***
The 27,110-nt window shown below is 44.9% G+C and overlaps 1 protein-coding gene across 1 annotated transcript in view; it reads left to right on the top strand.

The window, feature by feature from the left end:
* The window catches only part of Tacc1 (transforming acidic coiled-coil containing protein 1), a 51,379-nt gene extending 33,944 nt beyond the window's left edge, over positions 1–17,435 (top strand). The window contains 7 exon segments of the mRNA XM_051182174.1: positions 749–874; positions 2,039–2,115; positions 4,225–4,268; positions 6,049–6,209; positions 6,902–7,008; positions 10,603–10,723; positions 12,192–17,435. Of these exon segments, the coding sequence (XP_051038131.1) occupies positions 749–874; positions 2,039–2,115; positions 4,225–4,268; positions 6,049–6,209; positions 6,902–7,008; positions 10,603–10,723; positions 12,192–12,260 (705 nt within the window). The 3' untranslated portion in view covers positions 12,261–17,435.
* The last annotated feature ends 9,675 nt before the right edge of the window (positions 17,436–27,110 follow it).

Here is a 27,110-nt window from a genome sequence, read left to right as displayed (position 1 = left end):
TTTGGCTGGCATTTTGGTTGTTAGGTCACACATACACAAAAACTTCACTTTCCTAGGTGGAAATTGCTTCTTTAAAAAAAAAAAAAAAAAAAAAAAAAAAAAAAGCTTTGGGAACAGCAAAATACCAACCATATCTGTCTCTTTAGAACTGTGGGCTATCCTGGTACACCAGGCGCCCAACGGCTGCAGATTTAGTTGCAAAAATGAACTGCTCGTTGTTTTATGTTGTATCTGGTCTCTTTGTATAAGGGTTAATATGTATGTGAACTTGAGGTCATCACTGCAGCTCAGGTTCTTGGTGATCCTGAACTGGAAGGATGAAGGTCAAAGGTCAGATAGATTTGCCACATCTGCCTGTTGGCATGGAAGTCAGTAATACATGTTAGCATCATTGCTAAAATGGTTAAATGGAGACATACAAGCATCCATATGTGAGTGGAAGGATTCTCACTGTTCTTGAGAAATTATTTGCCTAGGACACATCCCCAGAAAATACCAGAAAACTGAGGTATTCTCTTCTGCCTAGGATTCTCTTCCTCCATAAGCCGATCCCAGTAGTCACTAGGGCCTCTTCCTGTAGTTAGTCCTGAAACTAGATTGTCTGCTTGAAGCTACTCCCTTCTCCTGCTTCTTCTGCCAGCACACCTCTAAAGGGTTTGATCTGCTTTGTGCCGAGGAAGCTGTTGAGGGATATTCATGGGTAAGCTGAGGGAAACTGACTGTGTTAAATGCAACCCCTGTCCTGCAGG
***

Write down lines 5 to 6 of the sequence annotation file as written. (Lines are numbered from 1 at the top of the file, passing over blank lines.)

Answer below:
Here is a 27,110-nt window from a genome sequence, read left to right as displayed (position 1 = left end):
TTTGGCTGGCATTTTGGTTGTTAGGTCACACATACACAAAAACTTCACTTTCCTAGGTGGAAATTGCTTCTTTAAAAAAAAAAAAAAAAAAAAAAAAAAAAAAAGCTTTGGGAACAGCAAAATACCAACCATATCTGTCTCTTTAGAACTGTGGGCTATCCTGGTACACCAGGCGCCCAACGGCTGCAGATTTAGTTGCAAAAATGAACTGCTCGTTGTTTTATGTTGTATCTGGTCTCTTTGTATAAGGGTTAATATGTATGTGAACTTGAGGTCATCACTGCAGCTCAGGTTCTTGGTGATCCTGAACTGGAAGGATGAAGGTCAAAGGTCAGATAGATTTGCCACATCTGCCTGTTGGCATGGAAGTCAGTAATACATGTTAGCATCATTGCTAAAATGGTTAAATGGAGACATACAAGCATCCATATGTGAGTGGAAGGATTCTCACTGTTCTTGAGAAATTATTTGCCTAGGACACATCCCCAGAAAATACCAGAAAACTGAGGTATTCTCTTCTGCCTAGGATTCTCTTCCTCCATAAGCCGATCCCAGTAGTCACTAGGGCCTCTTCCTGTAGTTAGTCCTGAAACTAGATTGTCTGCTTGAAGCTACTCCCTTCTCCTGCTTCTTCTGCCAGCACACCTCTAAAGGGTTTGATCTGCTTTGTGCCGAGGAAGCTGTTGAGGGATATTCATGGGTAAGCTGAGGGAAACTGACTGTGTTAAATGCAACCCCTGTCCTGCAGG